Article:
EU looks to Taiwan to reintroduce moratorium on death penalty

Taipei, Responding to the first execution under President Tsai Ing-wen's (???) administration Friday, the European Union (EU) expressed its opposition to the use of capital punishment and its wish that Taiwan immediately reintroduce a moratorium on the death penalty.

Lee Hung-chi (???), 39, who was convicted of murder in 2014, was executed in Kaohsiung on Friday, Taiwan's Ministry of Justice confirmed.

Lee was initially sentenced to life imprisonment by the district court in Kaohsiung for stabbing to death his ex-wife and later killing his daughter through carbon monoxide poisoning as part of a murder-suicide in April 2014.

Taiwan's High Court later changed the punishment to a death sentence and the ruling was upheld by Taiwan's Supreme Court in 2016.

In a statement released Friday in Brussels, the EU expressed its sincere sympathy to the family and friends of the victims of the crimes committed.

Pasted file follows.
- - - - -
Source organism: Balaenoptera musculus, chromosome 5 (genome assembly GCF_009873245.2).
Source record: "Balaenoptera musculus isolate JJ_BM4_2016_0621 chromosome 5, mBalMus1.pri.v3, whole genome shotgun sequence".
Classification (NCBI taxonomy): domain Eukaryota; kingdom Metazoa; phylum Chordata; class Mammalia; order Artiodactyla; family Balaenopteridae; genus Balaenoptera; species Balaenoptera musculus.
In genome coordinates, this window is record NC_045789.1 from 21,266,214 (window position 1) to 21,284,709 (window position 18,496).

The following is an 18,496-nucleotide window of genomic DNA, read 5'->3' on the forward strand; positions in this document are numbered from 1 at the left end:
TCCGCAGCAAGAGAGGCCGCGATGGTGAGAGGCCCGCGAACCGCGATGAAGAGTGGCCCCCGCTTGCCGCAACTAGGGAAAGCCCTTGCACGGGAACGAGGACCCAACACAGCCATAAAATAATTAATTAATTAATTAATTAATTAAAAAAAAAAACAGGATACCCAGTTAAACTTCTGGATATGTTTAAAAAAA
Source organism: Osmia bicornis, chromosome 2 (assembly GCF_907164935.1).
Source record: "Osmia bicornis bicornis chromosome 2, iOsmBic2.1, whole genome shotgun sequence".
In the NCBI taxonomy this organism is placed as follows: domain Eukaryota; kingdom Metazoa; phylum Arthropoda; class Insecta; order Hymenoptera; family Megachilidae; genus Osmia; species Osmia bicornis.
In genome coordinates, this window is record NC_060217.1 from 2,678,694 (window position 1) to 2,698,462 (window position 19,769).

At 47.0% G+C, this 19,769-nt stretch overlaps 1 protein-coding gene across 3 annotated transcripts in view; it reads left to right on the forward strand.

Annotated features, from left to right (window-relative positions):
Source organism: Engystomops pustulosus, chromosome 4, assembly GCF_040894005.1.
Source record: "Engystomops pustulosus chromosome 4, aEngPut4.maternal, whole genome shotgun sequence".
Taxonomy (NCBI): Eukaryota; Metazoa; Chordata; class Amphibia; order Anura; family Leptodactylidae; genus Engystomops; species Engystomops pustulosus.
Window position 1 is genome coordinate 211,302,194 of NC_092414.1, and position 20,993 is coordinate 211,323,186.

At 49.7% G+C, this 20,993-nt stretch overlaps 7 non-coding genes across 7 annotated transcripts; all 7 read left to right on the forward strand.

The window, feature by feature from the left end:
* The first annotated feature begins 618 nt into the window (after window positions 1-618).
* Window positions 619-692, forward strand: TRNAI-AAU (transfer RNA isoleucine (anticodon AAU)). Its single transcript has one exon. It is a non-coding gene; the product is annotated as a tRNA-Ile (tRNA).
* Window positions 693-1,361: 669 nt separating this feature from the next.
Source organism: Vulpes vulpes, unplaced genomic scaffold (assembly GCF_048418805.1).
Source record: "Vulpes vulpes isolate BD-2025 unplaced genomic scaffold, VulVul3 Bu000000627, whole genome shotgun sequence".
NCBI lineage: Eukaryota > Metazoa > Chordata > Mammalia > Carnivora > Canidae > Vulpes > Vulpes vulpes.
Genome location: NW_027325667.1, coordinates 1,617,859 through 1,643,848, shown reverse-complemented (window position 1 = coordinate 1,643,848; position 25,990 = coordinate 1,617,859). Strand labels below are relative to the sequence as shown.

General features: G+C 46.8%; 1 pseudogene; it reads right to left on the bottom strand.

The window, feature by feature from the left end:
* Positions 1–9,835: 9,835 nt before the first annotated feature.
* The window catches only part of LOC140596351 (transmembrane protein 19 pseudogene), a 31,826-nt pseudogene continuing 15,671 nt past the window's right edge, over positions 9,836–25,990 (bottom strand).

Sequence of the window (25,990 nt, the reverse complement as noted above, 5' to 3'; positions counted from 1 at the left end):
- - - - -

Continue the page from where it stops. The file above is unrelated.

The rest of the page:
At the same time, Maja Kocijancic, a spokesperson for European External Action Service, the EU's diplomatic service, said that the EU is unequivocally opposed to the use of capital punishment.

The death penalty is a cruel and inhumane punishment, which fails to act as a deterrent and represents an unacceptable denial of human dignity and integrity, Kocijancic said.

In the first EU-Taiwan Human Rights Consultations, held in March in Taipei, the participants had discussed the merits of holding a broad public debate regarding capital punishment, taking into account its decline worldwide, and accelerating the work of the task force on the death penalty in Taiwan, she said.

In addition to these measures, she said, the EU looks to Taiwan's authorities to immediately reintroduce a moratorium on the death penalty, as recommended by international experts in March 2013, as a first step to its total abolition.

Source: Focus Taiwan News Channel